“Soy de Fuenla” is a newly-released Fuenlabrada newspaper. As part of their inaugural celebrations, they interviewed several Fuenlabrada-born public figures, Fernando Torres among them.
Do you still keep in touch with your childhood friends here?
Some of them, even though I still see pretty much everyone when I go visit. Sometimes we have dinner together and it’s quite emotional… so many memories. Actually, I’d say each one of them (his childhood friends) played a part in me becoming the person I am today.
What did you enjoy the most about living here? And what did you like the least?
I liked everything. Fuenlabrada is such a humble city, the quintessential working-class town. It shaped me as a person, it gave me values and principles, the ones I now try to teach my children: effort, sacrifice, respect… Fuenlabrada gave me so much and taught me so much that if, I were to be born again, I wouldn’t change a thing, not a day I spent there. There was nothing I didn’t like, to be honest. My family and loved ones made it all too easy for me to love it.
When was the last time you were here?
It’s been a while because I barely even go to Spain anymore. The last time I was there was when I was given the Golden Medal of the city. I’d like to thank the authorities once again because it’s something that fills me with great pride.
Have you ever imagined what would you be doing right now if you hadn’t made it in football? Would you still live here?
I’ll never know, I guess. It’s a difficult thing to think about because I don’t think I chose to walk this road. More like, football took me down a road I suddenly realized I couldn’t get out of, not that I wanted to, mind you. I left this town when I was still a child, and I live in London now. Who knows what the road has in store for me in a couple of years from now. But yeah, maybe if I hadn’t made it in football I’d still live here; I’d still hang around my old neighborhood.
What do you miss most about the city?
I had everything I needed when I was a kid, but it’s been too long since I was there and actually lived there, so I’m very out of the loop about certain things. I’d say that if I were still a kid and was forced to move elsewhere, I’d miss everything.
What’s your take on Spain’s current situation?
It’s saddening and frustrating to see. I can’t make sweeping generalizations, but even though there might be some different takes on it here and there, I feel like the whole country’s currently going through a heavy state of disillusion and hopelessness. The only thing there is left to do is just keep on going, to go face to face with reality, to gather strength and courage from anywhere we can. We have to keep on fighting, no matter how hard and unachievable it all might seem now.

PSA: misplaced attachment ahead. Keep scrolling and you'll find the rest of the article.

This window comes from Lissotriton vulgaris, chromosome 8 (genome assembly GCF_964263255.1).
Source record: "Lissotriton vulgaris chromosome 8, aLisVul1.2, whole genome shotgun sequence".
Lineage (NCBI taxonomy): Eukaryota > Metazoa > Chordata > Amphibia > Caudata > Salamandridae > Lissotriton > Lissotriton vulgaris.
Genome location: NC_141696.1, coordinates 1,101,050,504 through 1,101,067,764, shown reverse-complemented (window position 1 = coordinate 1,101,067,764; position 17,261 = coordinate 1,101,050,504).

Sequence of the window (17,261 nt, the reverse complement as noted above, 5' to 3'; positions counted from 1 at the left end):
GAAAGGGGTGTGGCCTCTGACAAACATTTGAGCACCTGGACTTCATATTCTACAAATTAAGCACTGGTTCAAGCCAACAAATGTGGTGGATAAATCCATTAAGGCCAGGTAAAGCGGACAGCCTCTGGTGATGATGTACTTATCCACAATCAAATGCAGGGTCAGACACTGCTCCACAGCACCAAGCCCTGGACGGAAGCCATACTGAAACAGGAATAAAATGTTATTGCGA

Will you finish your football career at a Spanish club?
It’s hard to know. Like I’ve said before, I have no way of knowing where the road might end up taking me. I only know that my present and immediate future is in London and Chelsea.
You scored the goal that made us European champions in 2008. How do you remember that moment?
That whole season was just wonderful, my first in England, and that moment was the perfect ending for it, one I could’ve never dreamed about. Without a doubt, it’s been one of the happiest moments of my life. When you manage to achieve something for the first time, whatever it is, it’s incredibly special, even if you achieve bigger and greater things later on. That first time will always remain the most special.
What does it mean to you to play for the National Team?
I see it as a reward for the daily efforts, to be chosen as one of the twenty three most important players in the country, and in my case, to be able to have been so over a hundred times is something that I don’t think I’ll ever be able to say how much I appreciate and value. It was never a goal of mine simply because I didn’t even think it could ever happen. So yes, it’s a reward for all the effort and sacrifice. And that’s why every call up is as special as the first one, it’s a source of such great pride I don’t even think I can put it into words.
Do you think the SNT has an actual chance of winning the World Cup?
I think we do, of course. We’re the reigning champions and we’ll do absolutely everything we can to maintain our status. It’s a new thing for all of us to have to maintain it you know? To have to defend our title at the World Cup, but we hope that what we went through during the Confederations Cup can serve as a lesson.
What does it feel like? To be part of this generation of great football players? We’re incredibly proud of you being from Fuenla and having achieved what you’ve achieved with the National Team. We ‘d like to take this opportunity to thank you.
The fact that you, or anyone else, actually thank me for it is one of the biggest sources of satisfaction I have in my career. I feel extremely lucky to be able to experience this and to have had the chance to be part of this generation’s success, to have contributed to it with a little grain of sand.
Who is your best friend in the National Team? Who’s the one you can “connect” with the most?
Well, Sergio Ramos has always been a good friend of mine and very supportive to me. We hit it off ever since we first met. He’s someone special to me. I was also incredibly lucky to meet Juan Mata and Pepe Reina and watch our relationship progress and see it grow into a wonderful friendship. The fact that we became teammates (in Juan’s case) brought us much closer together.